Click Here to visit our Sponsor
The Latest News ! The History of Computing The Magazine Have Fun there ! Buy books and goodies
  Click here to loginLogin Click here to print the pagePrinter ViewClick here to send a link to this page to a friendTell a FriendTell us what you think about this pageRate this PageMistake ? You have mr info ? Click here !Add Info     Search     Click here use the advanced search engine
Browse console museumBrowse pong museum


C64 maze generator T-shirts!

see details
Ready prompt T-shirts!

see details
Spiral program T-shirts!

see details
BASIC code T-shirts!

see details
Pixel Deer T-shirts!

see details
Breakout T-shirts!

see details
Pak Pak Monster T-shirts!

see details
Shooting gallery T-shirts!

see details
Vector ship T-shirts!

see details
Pixel adventure T-shirts!

see details

F > FEEDBACK > ABACUS Educational Computer   

ABACUS Educational Computer

The computer system consisted of two units - EC362 and EC372 - that could be used independently or linked together to provide a complete system for computer education.

To enable the input of relatively long programs and the output of computed results, an ASR33 Teletypewriter with 8-hole punched paper tape input and output was connected to the two linked units. In addition, a textual output was printed on an 8 inch (200 mm) wide paper roll.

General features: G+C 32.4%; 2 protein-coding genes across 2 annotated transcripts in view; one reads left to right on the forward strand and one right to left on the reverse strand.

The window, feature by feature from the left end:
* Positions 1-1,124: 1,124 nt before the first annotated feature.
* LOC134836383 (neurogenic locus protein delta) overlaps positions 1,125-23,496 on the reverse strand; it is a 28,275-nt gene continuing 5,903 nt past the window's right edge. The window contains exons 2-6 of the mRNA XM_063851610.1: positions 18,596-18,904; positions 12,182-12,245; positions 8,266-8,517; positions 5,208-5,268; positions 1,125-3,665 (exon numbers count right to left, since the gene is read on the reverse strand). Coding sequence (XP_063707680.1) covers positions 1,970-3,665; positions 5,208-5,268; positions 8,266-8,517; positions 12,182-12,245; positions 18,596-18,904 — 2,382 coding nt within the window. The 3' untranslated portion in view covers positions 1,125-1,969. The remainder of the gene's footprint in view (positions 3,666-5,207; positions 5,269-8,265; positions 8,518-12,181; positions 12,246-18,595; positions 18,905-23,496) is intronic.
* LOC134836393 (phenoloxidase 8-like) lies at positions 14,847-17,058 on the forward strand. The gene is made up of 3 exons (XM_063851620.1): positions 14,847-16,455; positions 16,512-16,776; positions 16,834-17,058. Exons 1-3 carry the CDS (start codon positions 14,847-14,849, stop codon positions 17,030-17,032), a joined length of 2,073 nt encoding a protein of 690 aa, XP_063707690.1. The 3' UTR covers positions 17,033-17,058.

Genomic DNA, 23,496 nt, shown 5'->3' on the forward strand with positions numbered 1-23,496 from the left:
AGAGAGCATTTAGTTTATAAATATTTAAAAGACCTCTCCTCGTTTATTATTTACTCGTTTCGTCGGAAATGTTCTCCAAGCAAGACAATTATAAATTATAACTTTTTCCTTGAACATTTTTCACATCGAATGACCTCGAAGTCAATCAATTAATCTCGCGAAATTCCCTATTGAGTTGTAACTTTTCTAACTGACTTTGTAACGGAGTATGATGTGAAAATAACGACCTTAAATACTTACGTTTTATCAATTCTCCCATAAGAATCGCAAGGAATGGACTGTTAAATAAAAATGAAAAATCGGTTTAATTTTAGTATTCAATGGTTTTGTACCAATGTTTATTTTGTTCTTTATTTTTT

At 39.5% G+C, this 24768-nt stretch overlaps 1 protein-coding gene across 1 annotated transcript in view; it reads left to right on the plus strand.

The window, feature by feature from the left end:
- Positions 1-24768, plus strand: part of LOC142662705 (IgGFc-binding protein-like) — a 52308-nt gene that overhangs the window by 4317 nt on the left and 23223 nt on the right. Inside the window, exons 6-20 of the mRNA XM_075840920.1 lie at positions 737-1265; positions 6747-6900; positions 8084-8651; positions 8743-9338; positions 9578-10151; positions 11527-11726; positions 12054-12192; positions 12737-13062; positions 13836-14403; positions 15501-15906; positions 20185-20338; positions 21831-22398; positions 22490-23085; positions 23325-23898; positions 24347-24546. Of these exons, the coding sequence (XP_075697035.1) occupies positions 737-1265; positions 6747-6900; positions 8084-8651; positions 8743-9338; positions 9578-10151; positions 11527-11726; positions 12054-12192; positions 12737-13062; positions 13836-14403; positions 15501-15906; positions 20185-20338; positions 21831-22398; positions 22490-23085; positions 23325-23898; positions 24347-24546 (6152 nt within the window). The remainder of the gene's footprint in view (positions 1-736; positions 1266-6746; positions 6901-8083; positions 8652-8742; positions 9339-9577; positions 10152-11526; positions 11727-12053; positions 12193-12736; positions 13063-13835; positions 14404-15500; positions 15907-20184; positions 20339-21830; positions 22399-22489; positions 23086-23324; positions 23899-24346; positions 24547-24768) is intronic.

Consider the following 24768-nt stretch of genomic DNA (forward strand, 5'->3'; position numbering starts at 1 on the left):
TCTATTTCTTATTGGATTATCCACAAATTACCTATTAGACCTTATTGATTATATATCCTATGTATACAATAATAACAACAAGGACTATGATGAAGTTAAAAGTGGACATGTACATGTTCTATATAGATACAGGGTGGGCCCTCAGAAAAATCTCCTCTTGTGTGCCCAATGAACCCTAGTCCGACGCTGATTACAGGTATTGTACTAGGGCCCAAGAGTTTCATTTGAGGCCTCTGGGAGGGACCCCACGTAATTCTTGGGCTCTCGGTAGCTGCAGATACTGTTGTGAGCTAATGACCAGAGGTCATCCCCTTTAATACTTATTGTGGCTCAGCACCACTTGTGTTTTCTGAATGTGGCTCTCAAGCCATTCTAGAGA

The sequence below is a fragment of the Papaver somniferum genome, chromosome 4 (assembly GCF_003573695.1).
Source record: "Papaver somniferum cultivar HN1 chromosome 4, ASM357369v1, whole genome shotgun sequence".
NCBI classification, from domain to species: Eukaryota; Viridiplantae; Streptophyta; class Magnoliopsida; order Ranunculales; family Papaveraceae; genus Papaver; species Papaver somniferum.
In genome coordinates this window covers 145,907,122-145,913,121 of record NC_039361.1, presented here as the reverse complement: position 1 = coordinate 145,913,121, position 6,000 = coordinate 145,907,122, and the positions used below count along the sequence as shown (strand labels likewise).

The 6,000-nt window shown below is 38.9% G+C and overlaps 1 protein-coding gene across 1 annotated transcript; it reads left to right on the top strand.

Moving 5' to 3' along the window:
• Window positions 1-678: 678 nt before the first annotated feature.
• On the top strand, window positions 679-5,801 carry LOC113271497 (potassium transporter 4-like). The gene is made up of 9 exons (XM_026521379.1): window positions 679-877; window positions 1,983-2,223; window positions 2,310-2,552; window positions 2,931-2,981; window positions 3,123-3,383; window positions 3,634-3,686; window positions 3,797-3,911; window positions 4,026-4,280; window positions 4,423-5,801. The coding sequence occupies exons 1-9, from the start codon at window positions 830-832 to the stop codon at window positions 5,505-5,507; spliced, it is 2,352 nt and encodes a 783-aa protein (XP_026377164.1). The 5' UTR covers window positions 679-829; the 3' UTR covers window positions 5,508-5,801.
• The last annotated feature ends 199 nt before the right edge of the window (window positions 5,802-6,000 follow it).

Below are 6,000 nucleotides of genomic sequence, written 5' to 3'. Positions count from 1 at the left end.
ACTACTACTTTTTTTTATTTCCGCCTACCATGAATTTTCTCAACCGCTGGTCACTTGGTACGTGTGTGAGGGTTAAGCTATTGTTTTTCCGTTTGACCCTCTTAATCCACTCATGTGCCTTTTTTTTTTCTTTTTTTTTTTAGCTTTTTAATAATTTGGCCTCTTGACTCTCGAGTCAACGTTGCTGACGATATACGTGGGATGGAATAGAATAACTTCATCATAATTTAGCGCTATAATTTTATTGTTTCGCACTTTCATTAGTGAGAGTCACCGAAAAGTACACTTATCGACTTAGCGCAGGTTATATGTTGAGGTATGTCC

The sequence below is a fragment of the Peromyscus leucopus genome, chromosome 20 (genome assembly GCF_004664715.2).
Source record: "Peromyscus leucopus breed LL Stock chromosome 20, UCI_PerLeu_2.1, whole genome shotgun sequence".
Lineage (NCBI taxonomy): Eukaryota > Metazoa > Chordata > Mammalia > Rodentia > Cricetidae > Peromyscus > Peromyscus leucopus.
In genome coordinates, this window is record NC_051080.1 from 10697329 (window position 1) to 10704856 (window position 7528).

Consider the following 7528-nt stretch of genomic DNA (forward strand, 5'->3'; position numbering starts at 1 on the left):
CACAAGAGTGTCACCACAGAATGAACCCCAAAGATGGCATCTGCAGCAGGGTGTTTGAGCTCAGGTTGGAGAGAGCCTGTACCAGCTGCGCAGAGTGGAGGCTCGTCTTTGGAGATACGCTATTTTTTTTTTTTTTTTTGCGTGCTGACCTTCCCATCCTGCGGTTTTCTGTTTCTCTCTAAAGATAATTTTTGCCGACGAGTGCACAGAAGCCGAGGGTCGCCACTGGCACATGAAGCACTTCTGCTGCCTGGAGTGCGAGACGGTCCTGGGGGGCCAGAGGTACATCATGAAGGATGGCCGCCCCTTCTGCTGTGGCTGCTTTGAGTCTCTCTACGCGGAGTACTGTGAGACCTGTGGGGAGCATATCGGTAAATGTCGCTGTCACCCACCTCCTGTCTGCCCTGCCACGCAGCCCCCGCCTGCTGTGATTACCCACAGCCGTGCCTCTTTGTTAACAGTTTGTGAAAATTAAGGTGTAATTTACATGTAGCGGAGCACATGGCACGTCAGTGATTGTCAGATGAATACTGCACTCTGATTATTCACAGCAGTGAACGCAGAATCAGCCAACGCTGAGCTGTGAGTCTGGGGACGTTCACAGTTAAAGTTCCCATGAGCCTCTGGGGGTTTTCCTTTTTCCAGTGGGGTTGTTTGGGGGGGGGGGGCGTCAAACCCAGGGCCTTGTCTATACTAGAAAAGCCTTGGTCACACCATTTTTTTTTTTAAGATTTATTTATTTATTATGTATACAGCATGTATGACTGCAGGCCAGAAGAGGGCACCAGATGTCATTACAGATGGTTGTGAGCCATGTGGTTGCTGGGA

Unit EC362 was the Arithmetic Unit and unit EC372 was the Core Store and Control Unit. Both units had the same physical size (about 1m high x 600mm wide x 600 mm deep) and the large size allowed the units to be used in a classroom, either singly or jointly, in a demonstration mode.

Each unit had a removable, push button, input console connected to its parent unit via a long connector. This feature allowed input and control of the units at the same time as allowing students a full view of the mimic diagrams on the front of the units.

The lamps on the mimic diagrams could be arranged in groups of either three or four yellow and white lenses. This feature provided the opportunity to use OCTAL coding or HEXADECIMAL coding without having to make wiring changes. The use of different groupings of the coloured push button key tops provided the same facility for input coding.

Behind each of the removable consoles was a set of switches that were used to insert predetermined fault conditions to allow the teaching of faultfinding procedures.

Special thanks to Brian Townsend who gave us this venerable machine.

NAME  ABACUS Educational Computer
TYPE  Professional Computer
ORIGIN  United Kingdom
YEAR  1971
KEYBOARD  36 Input keys and 4 Function keys
CPU  Circuit module
SPEED  250 Hz. (4 ms per instruction except Multiply & Divide
RAM  1 KB of ferrite core storage organised as 512 off 2-byte (16 bit)
TEXT MODES  Hard copy and punched paper tape output via ASR33 Teletype
SOUND  No sound
SIZE / WEIGHT  78.7 (H) x 50.8 (W) x 29.2 (D) cm. / 22.4 Kg
I/O PORTS  Teletype connector
BUILT IN MEDIA  Non volatile memory
POWER SUPPLY  Built-in power supply unit
PRICE  £1800.

retro computing t-shirts and goodies
3D Cubes
BASIC code
C64 maze generator
Pak Pak Monster
Pixel adventure
Pixel Deer
Ready prompt
Shooting gallery
Spiral program
Vector ship

Related Ebay auctions in real time - click to buy yours

Click here to go to the top of the page   
Contact us | members | about | donate old-systems | FAQ
OLD-COMPUTERS.COM is hosted by - NYI (New York Internet) -